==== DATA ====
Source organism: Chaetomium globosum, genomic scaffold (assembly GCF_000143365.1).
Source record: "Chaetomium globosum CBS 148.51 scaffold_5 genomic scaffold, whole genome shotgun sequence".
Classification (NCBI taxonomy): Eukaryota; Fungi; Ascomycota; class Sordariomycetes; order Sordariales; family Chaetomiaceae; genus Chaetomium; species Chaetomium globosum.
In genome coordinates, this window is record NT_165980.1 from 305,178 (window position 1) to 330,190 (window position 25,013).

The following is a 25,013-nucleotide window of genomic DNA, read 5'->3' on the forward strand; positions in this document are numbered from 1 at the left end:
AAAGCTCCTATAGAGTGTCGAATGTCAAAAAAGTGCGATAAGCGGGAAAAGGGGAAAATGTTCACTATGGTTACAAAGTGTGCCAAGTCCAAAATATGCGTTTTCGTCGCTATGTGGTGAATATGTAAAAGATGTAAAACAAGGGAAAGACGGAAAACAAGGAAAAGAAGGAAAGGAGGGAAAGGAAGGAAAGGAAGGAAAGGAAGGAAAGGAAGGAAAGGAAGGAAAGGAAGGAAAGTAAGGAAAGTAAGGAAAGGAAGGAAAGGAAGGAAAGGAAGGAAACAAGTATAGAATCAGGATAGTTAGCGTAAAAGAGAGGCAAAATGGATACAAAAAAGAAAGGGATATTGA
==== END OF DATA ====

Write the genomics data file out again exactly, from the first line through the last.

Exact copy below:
Source organism: Chaetomium globosum, genomic scaffold (assembly GCF_000143365.1).
Source record: "Chaetomium globosum CBS 148.51 scaffold_5 genomic scaffold, whole genome shotgun sequence".
Classification (NCBI taxonomy): Eukaryota; Fungi; Ascomycota; class Sordariomycetes; order Sordariales; family Chaetomiaceae; genus Chaetomium; species Chaetomium globosum.
In genome coordinates, this window is record NT_165980.1 from 305,178 (window position 1) to 330,190 (window position 25,013).

The following is a 25,013-nucleotide window of genomic DNA, read 5'->3' on the forward strand; positions in this document are numbered from 1 at the left end:
AAAGCTCCTATAGAGTGTCGAATGTCAAAAAAGTGCGATAAGCGGGAAAAGGGGAAAATGTTCACTATGGTTACAAAGTGTGCCAAGTCCAAAATATGCGTTTTCGTCGCTATGTGGTGAATATGTAAAAGATGTAAAACAAGGGAAAGACGGAAAACAAGGAAAAGAAGGAAAGGAGGGAAAGGAAGGAAAGGAAGGAAAGGAAGGAAAGGAAGGAAAGGAAGGAAAGGAAGGAAAGTAAGGAAAGTAAGGAAAGGAAGGAAAGGAAGGAAAGGAAGGAAACAAGTATAGAATCAGGATAGTTAGCGTAAAAGAGAGGCAAAATGGATACAAAAAAGAAAGGGATATTGA